Coding isn’t like math or history, after all. It’s an evolving skill.

“Coding is just one technique of our times. And I think it would be a bad mistake to have that tool become ingrained,” warns Adreas Schleicher, director of education and skills at the Organization for Economic Cooperation and Development.

It’s easy to suggest that subjects be added to curricula, but once those changes go through the curriculum development and approval process, what happens if the basics of how to code, let alone economic demands, change? In fact, the Bureau of Labor Statistics predicts a 7% decline in computer programmers from 2018 to 2028.

Much of the push for coding instruction in high school comes from a panic that students will fall behind in the job market without early exposure to computer science. But “because kids grow up in a tech-dominated world, they’re going to have tech skills. … a lot of great coders learned as adults,” writes Jim Taylor, author of “Raising Generation Tech: Preparing Your Child for a Media-Fueled World.”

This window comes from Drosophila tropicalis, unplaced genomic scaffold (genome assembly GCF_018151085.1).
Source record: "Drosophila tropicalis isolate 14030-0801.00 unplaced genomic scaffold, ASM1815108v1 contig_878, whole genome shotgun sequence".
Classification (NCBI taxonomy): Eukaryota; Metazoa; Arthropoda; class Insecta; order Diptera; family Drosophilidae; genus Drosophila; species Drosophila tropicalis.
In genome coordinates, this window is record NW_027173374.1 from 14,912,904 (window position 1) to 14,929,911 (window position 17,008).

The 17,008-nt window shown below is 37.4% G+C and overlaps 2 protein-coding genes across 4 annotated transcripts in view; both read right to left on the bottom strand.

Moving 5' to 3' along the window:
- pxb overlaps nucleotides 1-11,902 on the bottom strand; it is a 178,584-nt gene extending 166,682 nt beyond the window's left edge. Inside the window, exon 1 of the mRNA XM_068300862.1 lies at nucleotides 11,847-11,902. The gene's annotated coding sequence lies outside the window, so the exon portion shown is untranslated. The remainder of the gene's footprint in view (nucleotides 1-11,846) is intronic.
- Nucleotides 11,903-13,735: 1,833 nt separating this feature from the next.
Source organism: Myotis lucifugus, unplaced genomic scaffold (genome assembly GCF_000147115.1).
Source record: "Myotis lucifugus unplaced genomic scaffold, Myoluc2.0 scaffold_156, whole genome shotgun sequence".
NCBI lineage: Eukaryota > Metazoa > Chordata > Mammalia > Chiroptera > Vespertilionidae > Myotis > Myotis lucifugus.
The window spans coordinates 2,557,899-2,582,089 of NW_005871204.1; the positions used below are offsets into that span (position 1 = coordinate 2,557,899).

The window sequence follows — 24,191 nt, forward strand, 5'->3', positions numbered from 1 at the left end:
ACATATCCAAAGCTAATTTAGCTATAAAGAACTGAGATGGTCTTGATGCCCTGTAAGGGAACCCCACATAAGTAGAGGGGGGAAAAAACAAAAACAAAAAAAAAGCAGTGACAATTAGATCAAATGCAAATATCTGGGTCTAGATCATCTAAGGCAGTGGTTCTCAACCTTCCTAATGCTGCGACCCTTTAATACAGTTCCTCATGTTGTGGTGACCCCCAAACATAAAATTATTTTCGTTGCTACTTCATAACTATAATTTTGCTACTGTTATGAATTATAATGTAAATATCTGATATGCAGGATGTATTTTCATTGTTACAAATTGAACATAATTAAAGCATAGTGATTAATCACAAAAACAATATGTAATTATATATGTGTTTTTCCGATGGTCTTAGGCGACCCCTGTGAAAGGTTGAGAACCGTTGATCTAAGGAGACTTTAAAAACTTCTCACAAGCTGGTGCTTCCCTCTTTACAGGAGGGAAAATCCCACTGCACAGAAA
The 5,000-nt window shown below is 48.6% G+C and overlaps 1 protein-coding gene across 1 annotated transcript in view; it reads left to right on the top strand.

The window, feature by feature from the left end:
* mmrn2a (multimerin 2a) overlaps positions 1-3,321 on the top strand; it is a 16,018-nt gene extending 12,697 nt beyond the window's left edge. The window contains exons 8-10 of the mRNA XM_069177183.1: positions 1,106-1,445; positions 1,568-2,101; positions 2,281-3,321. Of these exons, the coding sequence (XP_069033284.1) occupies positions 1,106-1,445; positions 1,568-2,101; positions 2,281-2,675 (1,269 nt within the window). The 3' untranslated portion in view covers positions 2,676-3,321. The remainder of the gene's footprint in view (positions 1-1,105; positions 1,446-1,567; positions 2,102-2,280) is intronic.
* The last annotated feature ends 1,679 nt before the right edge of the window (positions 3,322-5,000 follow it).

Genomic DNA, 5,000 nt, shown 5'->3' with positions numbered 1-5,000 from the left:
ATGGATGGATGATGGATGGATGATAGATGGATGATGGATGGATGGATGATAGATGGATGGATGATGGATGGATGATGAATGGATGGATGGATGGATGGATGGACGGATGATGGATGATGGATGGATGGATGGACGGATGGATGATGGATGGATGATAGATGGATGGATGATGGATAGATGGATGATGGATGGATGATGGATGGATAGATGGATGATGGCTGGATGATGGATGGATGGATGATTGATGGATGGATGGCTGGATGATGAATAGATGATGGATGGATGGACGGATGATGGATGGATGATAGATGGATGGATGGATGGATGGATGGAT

Further, schools face a conundrum when tasked with adding another mandate to the curriculum on top of the byzantine local, state and federal regulations that they already must comply with. If coding is added, what gets cut?

The purpose of education is not merely to prepare students for the job market in the narrowest sense. Instead, it’s to develop young people into well-rounded, intellectually adept, engaged citizens.

With an emphasis on the humanities, math and other timeless subjects, schools can serve as a respite from the inundation of technology. Requiring coding in high school would only add to students’ ever-increasing amount of screen time.

Rachel Horton of Milwaukee graduated from Indiana University with a degree in economics.